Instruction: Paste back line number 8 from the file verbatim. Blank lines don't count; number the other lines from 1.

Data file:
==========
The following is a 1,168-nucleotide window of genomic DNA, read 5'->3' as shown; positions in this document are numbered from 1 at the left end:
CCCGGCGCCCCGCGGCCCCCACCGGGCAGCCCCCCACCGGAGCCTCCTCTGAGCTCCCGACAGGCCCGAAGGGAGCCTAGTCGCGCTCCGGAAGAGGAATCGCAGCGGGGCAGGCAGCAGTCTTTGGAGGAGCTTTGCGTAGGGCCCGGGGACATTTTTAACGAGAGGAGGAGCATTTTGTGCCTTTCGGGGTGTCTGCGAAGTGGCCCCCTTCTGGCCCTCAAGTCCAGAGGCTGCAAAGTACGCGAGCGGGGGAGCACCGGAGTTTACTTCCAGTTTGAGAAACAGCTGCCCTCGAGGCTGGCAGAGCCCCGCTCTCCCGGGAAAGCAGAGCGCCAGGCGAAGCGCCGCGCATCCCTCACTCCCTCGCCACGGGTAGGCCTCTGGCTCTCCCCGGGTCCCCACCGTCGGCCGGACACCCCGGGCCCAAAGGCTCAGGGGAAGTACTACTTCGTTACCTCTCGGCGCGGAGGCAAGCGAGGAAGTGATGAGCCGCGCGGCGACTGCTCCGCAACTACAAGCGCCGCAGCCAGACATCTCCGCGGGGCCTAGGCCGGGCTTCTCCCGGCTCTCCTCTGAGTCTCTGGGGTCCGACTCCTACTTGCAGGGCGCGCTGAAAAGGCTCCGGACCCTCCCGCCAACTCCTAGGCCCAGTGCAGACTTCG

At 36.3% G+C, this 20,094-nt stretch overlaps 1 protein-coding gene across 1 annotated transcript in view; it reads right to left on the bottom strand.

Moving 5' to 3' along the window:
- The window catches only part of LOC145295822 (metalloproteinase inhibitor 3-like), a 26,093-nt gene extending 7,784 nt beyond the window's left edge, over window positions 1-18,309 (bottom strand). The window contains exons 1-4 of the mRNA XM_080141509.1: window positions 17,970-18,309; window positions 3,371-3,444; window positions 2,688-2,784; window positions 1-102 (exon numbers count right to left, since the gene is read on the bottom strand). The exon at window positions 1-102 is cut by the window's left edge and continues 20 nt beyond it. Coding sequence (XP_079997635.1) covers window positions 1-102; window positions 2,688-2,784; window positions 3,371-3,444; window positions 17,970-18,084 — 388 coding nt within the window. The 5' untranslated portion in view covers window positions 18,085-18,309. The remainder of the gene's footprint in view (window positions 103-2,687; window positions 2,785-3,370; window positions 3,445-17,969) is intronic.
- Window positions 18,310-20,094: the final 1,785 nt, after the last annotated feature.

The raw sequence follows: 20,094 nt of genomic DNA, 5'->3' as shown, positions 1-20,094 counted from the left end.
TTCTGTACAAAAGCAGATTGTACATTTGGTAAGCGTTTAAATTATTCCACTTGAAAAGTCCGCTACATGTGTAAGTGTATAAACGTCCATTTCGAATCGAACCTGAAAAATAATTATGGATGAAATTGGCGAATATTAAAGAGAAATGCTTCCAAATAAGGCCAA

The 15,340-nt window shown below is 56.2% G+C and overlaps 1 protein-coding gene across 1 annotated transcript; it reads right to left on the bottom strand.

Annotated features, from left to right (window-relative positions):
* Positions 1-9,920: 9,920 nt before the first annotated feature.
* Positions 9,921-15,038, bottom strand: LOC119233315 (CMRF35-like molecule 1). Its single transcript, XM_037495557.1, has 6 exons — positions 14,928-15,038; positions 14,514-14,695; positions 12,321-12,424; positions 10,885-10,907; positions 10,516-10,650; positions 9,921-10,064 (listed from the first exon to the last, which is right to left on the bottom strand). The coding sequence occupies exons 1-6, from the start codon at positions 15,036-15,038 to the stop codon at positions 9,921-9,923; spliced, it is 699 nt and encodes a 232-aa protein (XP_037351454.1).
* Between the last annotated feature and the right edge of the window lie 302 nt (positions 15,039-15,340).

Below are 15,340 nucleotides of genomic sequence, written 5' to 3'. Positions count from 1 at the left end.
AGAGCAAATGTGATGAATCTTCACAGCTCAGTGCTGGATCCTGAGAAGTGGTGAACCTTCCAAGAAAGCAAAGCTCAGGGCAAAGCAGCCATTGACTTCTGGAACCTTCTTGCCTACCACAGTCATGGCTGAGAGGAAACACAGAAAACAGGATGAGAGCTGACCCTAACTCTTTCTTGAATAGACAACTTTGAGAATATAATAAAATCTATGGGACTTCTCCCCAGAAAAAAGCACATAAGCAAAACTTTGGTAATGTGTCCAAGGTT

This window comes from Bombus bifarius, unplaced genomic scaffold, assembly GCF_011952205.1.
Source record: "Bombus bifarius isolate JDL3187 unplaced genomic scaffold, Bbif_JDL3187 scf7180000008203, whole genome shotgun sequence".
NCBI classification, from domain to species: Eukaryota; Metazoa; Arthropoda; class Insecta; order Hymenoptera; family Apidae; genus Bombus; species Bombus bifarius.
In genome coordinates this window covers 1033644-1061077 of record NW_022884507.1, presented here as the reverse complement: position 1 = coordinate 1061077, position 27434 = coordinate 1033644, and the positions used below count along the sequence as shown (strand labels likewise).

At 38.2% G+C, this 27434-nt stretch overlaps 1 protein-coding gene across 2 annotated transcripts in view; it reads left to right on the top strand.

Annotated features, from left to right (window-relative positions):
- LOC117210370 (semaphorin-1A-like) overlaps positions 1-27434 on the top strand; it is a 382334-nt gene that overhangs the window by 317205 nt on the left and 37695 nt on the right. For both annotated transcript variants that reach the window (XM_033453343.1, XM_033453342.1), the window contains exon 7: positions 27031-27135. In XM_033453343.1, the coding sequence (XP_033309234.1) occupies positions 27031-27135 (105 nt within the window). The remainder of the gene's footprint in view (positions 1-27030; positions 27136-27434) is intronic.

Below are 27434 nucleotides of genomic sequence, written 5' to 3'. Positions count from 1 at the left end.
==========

TTCTGTACAAAAGCAGATTGTACATTTGGTAAGCGTTTAAATTATTCCACTTGAAAAGTCCGCTACATGTGTAAGTGTATAAACGTCCATTTCGAATCGAACCTGAAAAATAATTATGGATGAAATTGGCGAATATTAAAGAGAAATGCTTCCAAATAAGGCCAA